When someone buys a gun, they have no way of knowing the history of that firearm unless they purchased it new. They can find background information by using the gun's serial number to conduct a search through law enforcement websites, third-party databases, or in some instances, speaking with a gun dealer or collector. A used gun with no serial number may be an antique. However, if it is more recently made, it could be an illegal firearm.
Identifying Information on Firearms
The Gun Control Act of 1968 required manufacturers to include a serial number on every weapon's frame for identification. There are exceptions, for example, imported machine guns made before 2002 may not have a serial number.
A serial number is just one way to identify a gun. It must also have other identifying information engraved on it, including:
- Name of the manufacturer.
- Country of origin.
- Gun's model designation, if applicable.
- Gauge or caliber of the firearm.
- Identifying importer information, including city or state.
Serial Number Identification
All guns made after 2002 have serial numbers. The manufacturer imprints a combination of digits on the body of the weapon. This number is stamped onto the metal portions of the handle, receiver, slide or trigger guard, making it less likely to wear off over time.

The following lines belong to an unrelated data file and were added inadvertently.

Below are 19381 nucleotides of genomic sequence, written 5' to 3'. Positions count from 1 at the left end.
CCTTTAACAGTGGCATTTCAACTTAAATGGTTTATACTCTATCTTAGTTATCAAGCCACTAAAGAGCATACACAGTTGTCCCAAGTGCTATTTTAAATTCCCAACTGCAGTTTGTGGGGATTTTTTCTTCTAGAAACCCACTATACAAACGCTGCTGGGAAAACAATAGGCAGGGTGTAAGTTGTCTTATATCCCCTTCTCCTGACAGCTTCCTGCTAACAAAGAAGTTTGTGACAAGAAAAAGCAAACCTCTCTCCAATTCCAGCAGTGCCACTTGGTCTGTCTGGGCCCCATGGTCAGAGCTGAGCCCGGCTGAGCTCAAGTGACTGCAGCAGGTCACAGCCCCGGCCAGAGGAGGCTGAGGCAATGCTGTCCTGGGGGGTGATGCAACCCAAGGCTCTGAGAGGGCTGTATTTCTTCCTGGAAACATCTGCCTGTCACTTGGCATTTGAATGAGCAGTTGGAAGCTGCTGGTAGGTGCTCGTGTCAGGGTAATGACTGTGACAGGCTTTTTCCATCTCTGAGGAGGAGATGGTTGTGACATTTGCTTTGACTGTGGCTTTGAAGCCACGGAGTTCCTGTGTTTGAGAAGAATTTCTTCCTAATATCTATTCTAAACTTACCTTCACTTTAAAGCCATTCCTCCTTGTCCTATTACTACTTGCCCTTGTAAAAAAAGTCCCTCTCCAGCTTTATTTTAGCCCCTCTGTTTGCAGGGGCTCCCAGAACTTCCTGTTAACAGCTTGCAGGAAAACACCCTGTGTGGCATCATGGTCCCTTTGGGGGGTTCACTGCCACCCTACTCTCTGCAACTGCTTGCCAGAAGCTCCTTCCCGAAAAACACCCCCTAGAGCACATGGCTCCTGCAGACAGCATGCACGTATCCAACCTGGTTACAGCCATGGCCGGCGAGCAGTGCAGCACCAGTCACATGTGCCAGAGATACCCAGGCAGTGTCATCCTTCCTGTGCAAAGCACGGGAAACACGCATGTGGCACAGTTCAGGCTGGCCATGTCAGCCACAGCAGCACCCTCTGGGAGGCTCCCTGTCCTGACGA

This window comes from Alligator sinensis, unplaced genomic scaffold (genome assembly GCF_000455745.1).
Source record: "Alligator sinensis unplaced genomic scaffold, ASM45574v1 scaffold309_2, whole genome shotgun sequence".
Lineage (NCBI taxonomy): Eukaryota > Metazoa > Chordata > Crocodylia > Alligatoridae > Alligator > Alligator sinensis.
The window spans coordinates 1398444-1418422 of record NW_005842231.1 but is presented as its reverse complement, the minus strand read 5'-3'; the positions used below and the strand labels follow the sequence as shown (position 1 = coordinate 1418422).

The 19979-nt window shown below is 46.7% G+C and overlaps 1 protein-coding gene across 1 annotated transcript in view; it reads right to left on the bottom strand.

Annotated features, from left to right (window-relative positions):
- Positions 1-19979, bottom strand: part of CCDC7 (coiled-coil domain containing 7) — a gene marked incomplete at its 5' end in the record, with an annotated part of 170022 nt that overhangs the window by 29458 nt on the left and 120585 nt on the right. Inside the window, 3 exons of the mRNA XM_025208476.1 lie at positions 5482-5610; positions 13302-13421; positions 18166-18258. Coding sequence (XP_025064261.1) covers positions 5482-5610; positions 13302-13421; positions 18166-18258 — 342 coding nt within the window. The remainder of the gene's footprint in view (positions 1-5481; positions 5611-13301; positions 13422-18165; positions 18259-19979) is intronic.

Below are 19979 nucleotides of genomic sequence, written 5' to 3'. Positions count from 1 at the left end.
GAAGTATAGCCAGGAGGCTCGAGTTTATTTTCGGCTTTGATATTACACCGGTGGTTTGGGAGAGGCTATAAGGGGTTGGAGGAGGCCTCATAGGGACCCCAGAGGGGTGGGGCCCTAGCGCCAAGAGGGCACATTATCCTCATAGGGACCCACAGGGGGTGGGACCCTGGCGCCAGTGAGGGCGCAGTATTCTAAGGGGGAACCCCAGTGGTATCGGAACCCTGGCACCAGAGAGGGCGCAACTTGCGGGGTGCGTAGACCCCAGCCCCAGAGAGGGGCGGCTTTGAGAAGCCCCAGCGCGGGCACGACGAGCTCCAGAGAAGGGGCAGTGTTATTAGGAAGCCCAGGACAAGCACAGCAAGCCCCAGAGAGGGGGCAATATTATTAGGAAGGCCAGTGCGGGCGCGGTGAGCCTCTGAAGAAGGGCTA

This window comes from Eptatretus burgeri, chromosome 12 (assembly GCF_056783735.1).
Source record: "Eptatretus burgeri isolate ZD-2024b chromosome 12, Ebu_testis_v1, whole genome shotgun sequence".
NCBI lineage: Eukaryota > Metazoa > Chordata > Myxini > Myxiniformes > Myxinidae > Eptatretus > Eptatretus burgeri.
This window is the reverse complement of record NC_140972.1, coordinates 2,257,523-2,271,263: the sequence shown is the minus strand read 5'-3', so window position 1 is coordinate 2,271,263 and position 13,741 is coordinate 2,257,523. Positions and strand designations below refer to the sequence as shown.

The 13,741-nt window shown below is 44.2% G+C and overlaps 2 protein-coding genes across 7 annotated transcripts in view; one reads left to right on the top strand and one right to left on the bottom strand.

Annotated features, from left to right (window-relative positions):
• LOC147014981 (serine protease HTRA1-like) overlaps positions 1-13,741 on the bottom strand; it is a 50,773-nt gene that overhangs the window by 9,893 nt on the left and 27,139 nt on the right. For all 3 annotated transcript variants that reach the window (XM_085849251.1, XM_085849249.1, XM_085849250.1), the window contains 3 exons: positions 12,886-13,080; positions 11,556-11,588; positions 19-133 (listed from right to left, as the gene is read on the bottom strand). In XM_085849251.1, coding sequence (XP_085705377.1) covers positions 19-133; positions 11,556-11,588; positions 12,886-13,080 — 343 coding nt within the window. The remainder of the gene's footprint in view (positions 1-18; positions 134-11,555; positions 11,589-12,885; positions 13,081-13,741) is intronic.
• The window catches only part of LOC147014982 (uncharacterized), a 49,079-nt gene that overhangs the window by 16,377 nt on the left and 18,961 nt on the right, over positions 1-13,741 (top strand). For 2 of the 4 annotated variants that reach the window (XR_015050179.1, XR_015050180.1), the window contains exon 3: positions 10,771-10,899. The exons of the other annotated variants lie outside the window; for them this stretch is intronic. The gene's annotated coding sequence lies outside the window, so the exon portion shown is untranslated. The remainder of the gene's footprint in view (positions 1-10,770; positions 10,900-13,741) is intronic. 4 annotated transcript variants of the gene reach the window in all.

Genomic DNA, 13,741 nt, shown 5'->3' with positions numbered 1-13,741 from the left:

A person who purchased a gun from a licensed firearms dealer can ask them for help in locating the serial number. A gun dealer can run a serial number search, but may charge a small fee for doing so.
The documentation that came with the gun will also have this information. In many cases, this will come from the owner's manual. If the weapon doesn't have a serial number and isn't an antique, the owner should take the gun to law enforcement – it may be an illegal weapon connected to a crime.
Police Records and Third-Party Gun Databases
The average person has a few ways to search for a handgun's history online, but they may not find much. However, a gun owner can sometimes input the weapon's serial number into their local law enforcement website to find out some of the gun's history. Not every local law enforcement agency will have this service, so gun owners should check with their local agencies beforehand.
If there isn't a gun information search service in their area, third-party databases offer limited information on firearms. One such site, Hot Gunz, gets information through other owners who report to the site when they come across a stolen gun. These databases do not have an affiliation to law enforcement agencies and cannot replace what those offer, but they do sometimes provide used firearm owners with information. Their site operates much in the same way as a law enforcement site does – users plug a serial number into the search and wait to see if their weapon comes up.
Searching for Information on Vintage Guns
Antique guns may not have a serial number because they were manufactured before there was a legal requirement to have identification numbers. Depending on what information gun owners have, they can conduct their own search on antique guns in various ways. For example, if they have only the manufacturer's information, they can contact that manufacturer to learn its provenance.